Sunday, August 24, 2008

New Orleans Judge Drops Charges on Katrina Killer Cops

Another New Orleans outrage

Judge drops charges on Katrina killer cops

By LeiLani Dowell
Published Aug 20, 2008 11:26 PM

Just two weeks before the third anniversary of Hurricane Katrina—and the racist, genocidal neglect of survivors by local and federal officials and agencies in the storm’s aftermath—a New Orleans judge has dismissed charges against six police officers in the killing of two unarmed survivors just days after the storm.

On the morning of Sept. 4, 2005, survivors of Katrina were attempting to cross the Danziger Bridge in New Orleans on foot to reach a grocery store. According to witnesses, they were ambushed by police officers who jumped out of the back of a rental truck and began shooting. Ronald Madison, a 40-year-old, mentally disabled man, was killed by seven shots in his back and shoulder; 19-year-old James Brisette was also killed.

In addition, Susan Bartholomew’s arm was partially blown off and her spouse, daughter and nephew were all shot multiple times. All six officers were put on desk duty but continue to work for the New Orleans Police Department.

To add further insult, Madison’s brother Lance—a 25-year employee of FedEx with no criminal record—was arrested, jailed and accused of shooting at the officers. The charges were later dropped.

Criminal District Judge Raymond Bigelow threw out the charges against the officers on two technicalities—one, that they were made to testify in front of the same grand jury that indicted them; and two, that a police lieutenant who was expected to testify alleged he had been shown one of the officers’ grand jury testimonies. Both actions are impermissible by Louisiana state law.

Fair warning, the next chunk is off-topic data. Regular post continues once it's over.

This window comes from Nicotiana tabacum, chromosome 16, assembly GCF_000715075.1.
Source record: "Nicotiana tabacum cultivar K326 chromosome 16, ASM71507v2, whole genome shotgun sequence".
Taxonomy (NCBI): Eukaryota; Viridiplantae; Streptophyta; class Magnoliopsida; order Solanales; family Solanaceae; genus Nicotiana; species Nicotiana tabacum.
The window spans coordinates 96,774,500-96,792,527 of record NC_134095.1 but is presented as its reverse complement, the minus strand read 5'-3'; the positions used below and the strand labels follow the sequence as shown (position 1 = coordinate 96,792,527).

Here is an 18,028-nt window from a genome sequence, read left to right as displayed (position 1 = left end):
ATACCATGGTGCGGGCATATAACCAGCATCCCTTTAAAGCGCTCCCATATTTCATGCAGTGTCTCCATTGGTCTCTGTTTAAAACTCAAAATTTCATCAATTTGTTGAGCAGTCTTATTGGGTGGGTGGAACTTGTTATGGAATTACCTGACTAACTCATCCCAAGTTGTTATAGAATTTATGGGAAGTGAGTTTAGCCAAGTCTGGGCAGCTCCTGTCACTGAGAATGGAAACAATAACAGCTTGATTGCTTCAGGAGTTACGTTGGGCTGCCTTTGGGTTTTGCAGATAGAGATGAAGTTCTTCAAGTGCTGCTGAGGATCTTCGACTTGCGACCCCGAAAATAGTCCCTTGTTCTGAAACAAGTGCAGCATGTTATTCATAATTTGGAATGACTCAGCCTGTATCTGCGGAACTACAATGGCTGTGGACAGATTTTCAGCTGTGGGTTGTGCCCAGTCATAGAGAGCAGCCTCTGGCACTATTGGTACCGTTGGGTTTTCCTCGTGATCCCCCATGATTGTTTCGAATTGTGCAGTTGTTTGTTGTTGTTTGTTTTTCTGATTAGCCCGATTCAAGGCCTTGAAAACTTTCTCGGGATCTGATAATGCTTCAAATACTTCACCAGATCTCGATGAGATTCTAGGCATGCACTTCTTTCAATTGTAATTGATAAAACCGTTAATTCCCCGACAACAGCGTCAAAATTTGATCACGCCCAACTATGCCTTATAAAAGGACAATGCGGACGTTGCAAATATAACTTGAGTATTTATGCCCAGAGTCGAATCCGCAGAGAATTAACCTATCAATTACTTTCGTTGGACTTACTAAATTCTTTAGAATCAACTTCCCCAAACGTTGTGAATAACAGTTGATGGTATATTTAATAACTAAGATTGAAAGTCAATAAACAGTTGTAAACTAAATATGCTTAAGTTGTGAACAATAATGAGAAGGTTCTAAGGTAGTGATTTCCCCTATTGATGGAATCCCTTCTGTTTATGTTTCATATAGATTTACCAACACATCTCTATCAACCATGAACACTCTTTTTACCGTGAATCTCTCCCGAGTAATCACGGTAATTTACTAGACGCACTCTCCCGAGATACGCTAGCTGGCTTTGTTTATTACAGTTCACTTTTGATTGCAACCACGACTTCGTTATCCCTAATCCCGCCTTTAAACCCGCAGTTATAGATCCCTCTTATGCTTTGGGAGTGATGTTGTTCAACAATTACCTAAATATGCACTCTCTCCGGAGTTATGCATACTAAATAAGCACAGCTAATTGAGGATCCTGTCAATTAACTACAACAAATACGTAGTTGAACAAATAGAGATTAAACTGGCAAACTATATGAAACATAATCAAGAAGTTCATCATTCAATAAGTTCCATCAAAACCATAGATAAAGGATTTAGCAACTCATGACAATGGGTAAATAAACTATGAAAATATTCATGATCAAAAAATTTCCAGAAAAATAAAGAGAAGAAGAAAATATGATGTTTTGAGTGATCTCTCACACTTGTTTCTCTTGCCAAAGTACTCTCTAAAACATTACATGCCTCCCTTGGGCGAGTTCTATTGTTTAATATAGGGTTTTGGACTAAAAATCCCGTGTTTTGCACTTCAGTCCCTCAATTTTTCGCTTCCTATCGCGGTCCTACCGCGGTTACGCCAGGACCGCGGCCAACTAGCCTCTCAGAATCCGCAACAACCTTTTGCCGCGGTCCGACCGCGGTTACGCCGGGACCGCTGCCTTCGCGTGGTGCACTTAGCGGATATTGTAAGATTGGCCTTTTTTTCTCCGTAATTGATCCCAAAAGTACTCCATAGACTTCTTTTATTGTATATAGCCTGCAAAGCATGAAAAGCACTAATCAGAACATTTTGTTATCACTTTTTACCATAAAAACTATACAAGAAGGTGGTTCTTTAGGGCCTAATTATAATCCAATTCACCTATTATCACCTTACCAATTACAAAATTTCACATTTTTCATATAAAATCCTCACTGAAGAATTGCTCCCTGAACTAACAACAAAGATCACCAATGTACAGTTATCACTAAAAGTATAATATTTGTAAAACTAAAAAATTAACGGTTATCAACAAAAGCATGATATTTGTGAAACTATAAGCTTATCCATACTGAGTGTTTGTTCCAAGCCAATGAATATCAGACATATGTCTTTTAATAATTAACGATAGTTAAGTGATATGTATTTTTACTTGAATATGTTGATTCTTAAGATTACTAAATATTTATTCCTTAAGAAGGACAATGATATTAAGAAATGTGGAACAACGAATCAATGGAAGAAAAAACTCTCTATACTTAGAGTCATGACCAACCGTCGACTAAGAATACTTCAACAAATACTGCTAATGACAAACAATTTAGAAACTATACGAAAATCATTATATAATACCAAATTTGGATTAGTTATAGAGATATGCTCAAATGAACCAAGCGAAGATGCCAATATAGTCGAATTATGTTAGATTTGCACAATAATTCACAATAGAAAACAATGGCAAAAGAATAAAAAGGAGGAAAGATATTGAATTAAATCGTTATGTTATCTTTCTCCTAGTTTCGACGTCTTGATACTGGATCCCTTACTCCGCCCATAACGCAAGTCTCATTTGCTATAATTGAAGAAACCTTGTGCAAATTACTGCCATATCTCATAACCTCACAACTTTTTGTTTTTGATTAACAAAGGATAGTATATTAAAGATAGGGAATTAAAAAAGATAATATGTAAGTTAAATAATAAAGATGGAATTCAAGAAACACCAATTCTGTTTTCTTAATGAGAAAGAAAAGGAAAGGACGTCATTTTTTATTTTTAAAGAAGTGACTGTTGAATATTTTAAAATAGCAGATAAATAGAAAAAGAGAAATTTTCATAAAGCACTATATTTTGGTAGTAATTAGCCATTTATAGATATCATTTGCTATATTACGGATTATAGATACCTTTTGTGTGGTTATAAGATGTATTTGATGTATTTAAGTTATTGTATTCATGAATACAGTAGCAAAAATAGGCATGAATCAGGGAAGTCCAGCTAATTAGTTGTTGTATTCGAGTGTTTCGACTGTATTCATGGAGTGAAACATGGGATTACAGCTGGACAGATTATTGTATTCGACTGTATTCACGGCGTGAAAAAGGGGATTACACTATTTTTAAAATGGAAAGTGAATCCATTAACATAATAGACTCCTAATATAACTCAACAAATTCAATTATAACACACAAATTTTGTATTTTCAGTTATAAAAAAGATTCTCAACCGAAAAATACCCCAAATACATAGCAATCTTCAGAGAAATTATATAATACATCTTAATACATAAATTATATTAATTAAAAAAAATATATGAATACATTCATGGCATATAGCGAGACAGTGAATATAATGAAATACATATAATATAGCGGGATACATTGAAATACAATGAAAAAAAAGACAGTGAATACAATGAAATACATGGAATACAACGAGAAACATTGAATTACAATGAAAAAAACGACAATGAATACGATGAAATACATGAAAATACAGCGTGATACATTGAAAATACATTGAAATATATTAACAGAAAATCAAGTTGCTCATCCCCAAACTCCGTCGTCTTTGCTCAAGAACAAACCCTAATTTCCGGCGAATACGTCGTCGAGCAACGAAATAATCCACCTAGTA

However, rather than find the district attorney’s office in contempt of court, the judge chose to further punish the family members of the slain by completely dismissing the charges against the police officers.

The entire case has been fraught with bias and corruption. Physical evidence was not gathered for the investigation for seven weeks; other evidence, such as the rental truck the police used, was discarded. Most of the eyewitnesses interviewed by homicide detectives were police officers, and the investigative report based some of its conclusions on testimony given by a man pretending to be a sheriff’s deputy.

New Orleans Times-Picayune columnist Jarvis DeBerry describes a mountain of conflicts of interest in the trial: “Judge Bigelow employs a woman married to the spokesman of the Fraternal Order of Police, a major backer of the accused officers. Another employee’s father is defending one of the accused officers in court. The judge’s law clerk is a former partner of a lawyer representing an accused officer.” (Aug. 17)

A protest was held against the ruling, organized by Safe Streets, Strong Communities. While the court clerk told reporters that the state plans to appeal (CNN, Aug. 13), it will take a continued struggle by the people of New Orleans and their allies to bring justice.
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